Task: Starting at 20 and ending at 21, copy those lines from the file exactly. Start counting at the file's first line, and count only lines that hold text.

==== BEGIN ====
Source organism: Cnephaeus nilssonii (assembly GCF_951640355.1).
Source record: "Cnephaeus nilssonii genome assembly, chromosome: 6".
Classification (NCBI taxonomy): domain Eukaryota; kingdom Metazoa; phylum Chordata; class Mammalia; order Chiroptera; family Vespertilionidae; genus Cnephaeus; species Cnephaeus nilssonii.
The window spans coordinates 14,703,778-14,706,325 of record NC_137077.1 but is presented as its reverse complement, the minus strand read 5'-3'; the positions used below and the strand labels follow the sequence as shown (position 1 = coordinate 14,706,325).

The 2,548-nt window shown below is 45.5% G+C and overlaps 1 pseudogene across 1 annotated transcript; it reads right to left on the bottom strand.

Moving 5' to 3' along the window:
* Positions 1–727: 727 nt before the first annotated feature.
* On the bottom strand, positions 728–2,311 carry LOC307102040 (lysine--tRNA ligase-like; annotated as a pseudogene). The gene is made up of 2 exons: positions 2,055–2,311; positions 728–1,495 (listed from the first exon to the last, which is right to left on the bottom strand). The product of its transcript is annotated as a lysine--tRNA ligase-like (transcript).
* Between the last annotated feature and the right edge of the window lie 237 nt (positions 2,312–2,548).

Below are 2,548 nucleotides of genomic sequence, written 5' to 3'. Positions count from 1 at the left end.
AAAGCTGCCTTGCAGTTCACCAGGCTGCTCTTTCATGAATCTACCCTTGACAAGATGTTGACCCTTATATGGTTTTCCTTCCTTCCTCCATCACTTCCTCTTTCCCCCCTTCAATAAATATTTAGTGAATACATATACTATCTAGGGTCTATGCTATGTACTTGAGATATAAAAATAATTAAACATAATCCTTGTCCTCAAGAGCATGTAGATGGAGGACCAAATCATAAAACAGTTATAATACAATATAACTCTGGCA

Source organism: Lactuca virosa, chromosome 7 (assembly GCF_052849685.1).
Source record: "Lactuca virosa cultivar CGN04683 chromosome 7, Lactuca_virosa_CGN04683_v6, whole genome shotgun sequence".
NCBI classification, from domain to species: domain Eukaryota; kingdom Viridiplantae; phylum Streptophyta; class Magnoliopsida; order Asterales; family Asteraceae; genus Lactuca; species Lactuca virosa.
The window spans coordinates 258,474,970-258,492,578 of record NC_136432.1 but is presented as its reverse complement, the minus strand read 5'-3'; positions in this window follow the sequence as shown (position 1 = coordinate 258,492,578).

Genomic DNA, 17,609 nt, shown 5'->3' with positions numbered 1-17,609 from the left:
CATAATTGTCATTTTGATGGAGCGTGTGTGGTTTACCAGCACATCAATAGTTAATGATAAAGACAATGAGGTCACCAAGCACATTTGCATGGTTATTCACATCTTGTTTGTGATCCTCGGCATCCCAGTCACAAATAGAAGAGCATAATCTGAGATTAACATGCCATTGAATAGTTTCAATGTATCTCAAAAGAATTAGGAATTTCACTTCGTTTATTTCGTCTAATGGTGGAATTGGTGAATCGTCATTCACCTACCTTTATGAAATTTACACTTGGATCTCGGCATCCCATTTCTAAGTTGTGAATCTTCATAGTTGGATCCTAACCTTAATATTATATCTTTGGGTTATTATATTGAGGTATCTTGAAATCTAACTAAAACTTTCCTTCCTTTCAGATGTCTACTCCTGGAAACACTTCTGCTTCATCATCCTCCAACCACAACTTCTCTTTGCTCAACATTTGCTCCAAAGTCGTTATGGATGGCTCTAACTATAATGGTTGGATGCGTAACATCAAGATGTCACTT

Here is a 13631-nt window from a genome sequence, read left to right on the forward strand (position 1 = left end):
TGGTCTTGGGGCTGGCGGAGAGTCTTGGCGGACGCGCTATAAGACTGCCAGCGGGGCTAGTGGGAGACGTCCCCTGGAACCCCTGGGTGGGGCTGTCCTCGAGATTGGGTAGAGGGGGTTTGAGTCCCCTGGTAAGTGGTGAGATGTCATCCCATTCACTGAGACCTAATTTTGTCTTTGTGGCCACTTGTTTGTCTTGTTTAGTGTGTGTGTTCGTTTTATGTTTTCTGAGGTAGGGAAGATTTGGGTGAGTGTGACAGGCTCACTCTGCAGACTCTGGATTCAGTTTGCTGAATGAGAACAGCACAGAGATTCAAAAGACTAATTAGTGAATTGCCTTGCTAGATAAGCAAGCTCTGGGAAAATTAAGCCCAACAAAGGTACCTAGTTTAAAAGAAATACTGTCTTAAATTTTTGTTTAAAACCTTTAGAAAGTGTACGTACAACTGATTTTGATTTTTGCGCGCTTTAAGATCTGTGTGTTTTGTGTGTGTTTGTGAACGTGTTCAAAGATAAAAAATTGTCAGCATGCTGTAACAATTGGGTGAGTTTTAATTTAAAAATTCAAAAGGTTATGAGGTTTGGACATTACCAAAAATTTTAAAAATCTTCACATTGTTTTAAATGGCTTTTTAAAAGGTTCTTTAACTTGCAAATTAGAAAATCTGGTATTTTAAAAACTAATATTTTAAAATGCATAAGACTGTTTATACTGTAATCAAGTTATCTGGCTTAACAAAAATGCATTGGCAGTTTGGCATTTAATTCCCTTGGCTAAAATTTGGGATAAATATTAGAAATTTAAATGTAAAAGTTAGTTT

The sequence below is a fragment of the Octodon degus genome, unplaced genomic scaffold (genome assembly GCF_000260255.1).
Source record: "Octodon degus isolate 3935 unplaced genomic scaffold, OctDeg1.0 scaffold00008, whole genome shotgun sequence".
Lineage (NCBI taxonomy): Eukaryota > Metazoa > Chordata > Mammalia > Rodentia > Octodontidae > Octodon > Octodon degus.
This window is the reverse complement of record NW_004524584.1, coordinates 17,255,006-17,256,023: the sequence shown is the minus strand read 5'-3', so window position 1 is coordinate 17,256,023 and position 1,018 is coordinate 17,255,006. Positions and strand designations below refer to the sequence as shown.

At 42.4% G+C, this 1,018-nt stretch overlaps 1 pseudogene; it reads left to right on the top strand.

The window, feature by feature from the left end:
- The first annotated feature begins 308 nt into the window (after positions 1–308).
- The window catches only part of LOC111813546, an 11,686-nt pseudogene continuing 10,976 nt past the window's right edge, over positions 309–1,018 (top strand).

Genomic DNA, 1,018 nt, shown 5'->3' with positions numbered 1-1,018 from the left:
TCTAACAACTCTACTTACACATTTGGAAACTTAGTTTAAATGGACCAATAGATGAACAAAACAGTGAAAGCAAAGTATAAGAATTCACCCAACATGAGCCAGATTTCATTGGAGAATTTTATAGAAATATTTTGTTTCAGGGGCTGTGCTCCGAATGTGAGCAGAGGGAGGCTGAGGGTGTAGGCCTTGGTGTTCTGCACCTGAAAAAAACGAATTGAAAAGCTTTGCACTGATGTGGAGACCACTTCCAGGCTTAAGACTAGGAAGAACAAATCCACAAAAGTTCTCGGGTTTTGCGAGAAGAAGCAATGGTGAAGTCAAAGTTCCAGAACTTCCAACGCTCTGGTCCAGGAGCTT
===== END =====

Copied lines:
The sequence below is a fragment of the Octodon degus genome, unplaced genomic scaffold (genome assembly GCF_000260255.1).
Source record: "Octodon degus isolate 3935 unplaced genomic scaffold, OctDeg1.0 scaffold00008, whole genome shotgun sequence".